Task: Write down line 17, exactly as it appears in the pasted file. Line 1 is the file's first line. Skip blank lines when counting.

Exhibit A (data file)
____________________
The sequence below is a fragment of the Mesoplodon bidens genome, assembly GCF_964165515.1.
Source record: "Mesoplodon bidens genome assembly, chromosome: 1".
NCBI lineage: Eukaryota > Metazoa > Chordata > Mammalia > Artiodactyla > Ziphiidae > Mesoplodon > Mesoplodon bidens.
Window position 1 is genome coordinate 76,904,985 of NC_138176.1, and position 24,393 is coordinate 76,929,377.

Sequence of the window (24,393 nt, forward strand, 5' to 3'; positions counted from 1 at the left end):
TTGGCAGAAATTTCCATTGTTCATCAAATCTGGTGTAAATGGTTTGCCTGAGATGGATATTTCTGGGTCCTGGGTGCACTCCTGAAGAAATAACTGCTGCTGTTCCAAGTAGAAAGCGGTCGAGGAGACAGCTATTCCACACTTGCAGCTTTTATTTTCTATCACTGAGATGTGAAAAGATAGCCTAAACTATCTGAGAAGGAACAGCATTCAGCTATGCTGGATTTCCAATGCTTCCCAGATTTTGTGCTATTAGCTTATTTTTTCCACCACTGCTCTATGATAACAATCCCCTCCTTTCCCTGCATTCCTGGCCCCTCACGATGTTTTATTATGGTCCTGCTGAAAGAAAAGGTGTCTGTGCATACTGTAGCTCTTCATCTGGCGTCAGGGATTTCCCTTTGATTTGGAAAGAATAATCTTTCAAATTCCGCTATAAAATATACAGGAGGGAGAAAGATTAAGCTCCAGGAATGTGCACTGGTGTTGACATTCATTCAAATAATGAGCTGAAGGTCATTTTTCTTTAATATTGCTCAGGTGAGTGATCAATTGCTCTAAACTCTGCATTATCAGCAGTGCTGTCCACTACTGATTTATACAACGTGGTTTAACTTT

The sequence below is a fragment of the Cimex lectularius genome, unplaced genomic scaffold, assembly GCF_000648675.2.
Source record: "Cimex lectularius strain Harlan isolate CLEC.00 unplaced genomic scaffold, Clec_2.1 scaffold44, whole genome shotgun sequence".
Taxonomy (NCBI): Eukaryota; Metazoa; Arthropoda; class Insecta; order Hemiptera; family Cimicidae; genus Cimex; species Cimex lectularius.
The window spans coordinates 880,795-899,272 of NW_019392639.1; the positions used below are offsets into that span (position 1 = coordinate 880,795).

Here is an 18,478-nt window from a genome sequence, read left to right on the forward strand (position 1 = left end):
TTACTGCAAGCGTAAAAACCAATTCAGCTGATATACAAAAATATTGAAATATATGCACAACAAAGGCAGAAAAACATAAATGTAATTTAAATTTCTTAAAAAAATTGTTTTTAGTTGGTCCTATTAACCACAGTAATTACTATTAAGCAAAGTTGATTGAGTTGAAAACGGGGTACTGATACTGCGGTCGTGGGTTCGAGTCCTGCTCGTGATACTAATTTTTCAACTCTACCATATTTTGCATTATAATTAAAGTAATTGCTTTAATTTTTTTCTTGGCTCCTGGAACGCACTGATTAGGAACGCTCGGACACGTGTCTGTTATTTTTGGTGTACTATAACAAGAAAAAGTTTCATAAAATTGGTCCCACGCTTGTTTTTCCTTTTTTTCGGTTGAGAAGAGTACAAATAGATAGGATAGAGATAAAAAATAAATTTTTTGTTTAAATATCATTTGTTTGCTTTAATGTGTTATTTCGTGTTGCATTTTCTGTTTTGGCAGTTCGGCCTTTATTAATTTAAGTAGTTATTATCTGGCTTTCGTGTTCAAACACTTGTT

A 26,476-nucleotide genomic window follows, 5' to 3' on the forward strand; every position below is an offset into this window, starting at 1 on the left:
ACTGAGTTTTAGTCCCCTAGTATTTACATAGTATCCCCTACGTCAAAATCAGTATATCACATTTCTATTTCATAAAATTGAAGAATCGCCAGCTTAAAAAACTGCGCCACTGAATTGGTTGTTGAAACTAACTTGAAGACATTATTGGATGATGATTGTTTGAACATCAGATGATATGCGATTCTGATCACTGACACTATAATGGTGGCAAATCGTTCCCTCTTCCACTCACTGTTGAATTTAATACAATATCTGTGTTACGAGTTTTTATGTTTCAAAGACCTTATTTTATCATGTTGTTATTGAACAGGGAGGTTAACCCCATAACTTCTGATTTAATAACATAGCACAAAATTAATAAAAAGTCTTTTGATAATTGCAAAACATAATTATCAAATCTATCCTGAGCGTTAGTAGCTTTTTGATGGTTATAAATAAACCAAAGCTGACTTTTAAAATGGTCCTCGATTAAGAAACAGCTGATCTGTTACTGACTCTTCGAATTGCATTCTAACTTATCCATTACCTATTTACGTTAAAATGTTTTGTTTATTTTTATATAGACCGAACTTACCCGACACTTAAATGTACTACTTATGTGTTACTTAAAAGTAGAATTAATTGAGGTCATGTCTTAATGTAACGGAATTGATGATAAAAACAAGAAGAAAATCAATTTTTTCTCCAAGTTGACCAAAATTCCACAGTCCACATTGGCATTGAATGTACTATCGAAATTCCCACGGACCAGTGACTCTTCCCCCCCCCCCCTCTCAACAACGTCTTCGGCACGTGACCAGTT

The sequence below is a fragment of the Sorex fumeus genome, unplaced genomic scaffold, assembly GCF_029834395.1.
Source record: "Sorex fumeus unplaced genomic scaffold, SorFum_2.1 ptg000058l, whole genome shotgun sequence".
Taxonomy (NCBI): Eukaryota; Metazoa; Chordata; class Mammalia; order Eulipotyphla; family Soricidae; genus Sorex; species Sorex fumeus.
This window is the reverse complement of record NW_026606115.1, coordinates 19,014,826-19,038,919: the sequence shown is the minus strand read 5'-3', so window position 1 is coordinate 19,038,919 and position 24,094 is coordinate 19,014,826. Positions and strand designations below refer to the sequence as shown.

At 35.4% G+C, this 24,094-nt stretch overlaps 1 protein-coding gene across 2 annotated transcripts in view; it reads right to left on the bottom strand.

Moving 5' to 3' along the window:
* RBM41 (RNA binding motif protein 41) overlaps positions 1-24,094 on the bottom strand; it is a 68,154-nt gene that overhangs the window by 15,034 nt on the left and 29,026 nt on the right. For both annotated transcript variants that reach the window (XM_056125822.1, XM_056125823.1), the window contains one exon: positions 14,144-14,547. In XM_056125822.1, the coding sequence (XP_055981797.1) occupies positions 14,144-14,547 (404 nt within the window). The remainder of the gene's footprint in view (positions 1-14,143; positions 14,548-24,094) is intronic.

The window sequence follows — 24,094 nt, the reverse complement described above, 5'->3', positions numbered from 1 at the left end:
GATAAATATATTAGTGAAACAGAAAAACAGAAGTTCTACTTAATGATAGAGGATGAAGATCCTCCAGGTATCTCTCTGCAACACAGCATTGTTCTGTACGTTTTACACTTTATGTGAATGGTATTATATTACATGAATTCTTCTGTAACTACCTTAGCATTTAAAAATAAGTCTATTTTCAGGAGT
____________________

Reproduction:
Taxonomy (NCBI): Eukaryota; Metazoa; Chordata; class Mammalia; order Eulipotyphla; family Soricidae; genus Sorex; species Sorex fumeus.